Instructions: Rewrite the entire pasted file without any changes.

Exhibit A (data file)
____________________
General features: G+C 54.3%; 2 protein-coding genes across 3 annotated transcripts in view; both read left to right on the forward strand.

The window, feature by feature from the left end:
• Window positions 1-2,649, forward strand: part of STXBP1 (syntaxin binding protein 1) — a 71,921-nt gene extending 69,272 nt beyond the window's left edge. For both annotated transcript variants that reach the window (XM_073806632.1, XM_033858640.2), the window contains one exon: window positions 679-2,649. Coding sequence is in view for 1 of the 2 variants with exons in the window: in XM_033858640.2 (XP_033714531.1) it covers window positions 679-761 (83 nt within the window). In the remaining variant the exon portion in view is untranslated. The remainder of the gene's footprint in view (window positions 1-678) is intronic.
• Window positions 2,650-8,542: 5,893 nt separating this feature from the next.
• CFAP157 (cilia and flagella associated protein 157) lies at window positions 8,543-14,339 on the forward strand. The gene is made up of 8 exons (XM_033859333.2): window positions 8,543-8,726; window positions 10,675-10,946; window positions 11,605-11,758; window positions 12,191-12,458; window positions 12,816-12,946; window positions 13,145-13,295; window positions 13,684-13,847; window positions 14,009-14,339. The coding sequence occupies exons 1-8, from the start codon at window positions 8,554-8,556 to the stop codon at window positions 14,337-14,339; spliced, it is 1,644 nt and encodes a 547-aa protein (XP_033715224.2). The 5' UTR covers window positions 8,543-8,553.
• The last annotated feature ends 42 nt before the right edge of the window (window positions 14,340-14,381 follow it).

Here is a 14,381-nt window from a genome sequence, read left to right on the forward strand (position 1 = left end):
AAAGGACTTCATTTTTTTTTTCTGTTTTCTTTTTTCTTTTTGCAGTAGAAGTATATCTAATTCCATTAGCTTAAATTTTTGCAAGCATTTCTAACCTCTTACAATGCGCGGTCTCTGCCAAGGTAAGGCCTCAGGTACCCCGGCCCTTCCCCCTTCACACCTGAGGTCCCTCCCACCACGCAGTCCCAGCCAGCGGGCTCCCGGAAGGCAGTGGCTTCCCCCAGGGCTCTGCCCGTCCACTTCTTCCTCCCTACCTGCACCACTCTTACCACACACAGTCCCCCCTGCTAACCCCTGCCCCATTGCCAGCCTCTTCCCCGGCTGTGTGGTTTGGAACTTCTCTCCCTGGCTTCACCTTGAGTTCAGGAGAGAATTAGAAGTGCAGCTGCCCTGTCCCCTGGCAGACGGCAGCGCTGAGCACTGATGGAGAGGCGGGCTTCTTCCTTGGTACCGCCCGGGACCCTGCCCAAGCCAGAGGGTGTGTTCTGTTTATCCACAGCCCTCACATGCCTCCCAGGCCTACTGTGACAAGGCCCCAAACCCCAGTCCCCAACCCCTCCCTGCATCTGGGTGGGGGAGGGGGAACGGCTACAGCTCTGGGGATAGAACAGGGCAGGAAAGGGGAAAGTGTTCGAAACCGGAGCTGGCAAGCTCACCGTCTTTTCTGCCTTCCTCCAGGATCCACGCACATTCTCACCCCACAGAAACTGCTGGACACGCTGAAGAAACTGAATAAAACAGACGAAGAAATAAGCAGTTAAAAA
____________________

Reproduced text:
General features: G+C 54.3%; 2 protein-coding genes across 3 annotated transcripts in view; both read left to right on the forward strand.

The window, feature by feature from the left end:
• Window positions 1-2,649, forward strand: part of STXBP1 (syntaxin binding protein 1) — a 71,921-nt gene extending 69,272 nt beyond the window's left edge. For both annotated transcript variants that reach the window (XM_073806632.1, XM_033858640.2), the window contains one exon: window positions 679-2,649. Coding sequence is in view for 1 of the 2 variants with exons in the window: in XM_033858640.2 (XP_033714531.1) it covers window positions 679-761 (83 nt within the window). In the remaining variant the exon portion in view is untranslated. The remainder of the gene's footprint in view (window positions 1-678) is intronic.
• Window positions 2,650-8,542: 5,893 nt separating this feature from the next.
• CFAP157 (cilia and flagella associated protein 157) lies at window positions 8,543-14,339 on the forward strand. The gene is made up of 8 exons (XM_033859333.2): window positions 8,543-8,726; window positions 10,675-10,946; window positions 11,605-11,758; window positions 12,191-12,458; window positions 12,816-12,946; window positions 13,145-13,295; window positions 13,684-13,847; window positions 14,009-14,339. The coding sequence occupies exons 1-8, from the start codon at window positions 8,554-8,556 to the stop codon at window positions 14,337-14,339; spliced, it is 1,644 nt and encodes a 547-aa protein (XP_033715224.2). The 5' UTR covers window positions 8,543-8,553.
• The last annotated feature ends 42 nt before the right edge of the window (window positions 14,340-14,381 follow it).

Here is a 14,381-nt window from a genome sequence, read left to right on the forward strand (position 1 = left end):
AAAGGACTTCATTTTTTTTTTCTGTTTTCTTTTTTCTTTTTGCAGTAGAAGTATATCTAATTCCATTAGCTTAAATTTTTGCAAGCATTTCTAACCTCTTACAATGCGCGGTCTCTGCCAAGGTAAGGCCTCAGGTACCCCGGCCCTTCCCCCTTCACACCTGAGGTCCCTCCCACCACGCAGTCCCAGCCAGCGGGCTCCCGGAAGGCAGTGGCTTCCCCCAGGGCTCTGCCCGTCCACTTCTTCCTCCCTACCTGCACCACTCTTACCACACACAGTCCCCCCTGCTAACCCCTGCCCCATTGCCAGCCTCTTCCCCGGCTGTGTGGTTTGGAACTTCTCTCCCTGGCTTCACCTTGAGTTCAGGAGAGAATTAGAAGTGCAGCTGCCCTGTCCCCTGGCAGACGGCAGCGCTGAGCACTGATGGAGAGGCGGGCTTCTTCCTTGGTACCGCCCGGGACCCTGCCCAAGCCAGAGGGTGTGTTCTGTTTATCCACAGCCCTCACATGCCTCCCAGGCCTACTGTGACAAGGCCCCAAACCCCAGTCCCCAACCCCTCCCTGCATCTGGGTGGGGGAGGGGGAACGGCTACAGCTCTGGGGATAGAACAGGGCAGGAAAGGGGAAAGTGTTCGAAACCGGAGCTGGCAAGCTCACCGTCTTTTCTGCCTTCCTCCAGGATCCACGCACATTCTCACCCCACAGAAACTGCTGGACACGCTGAAGAAACTGAATAAAACAGACGAAGAAATAAGCAGTTAAAAA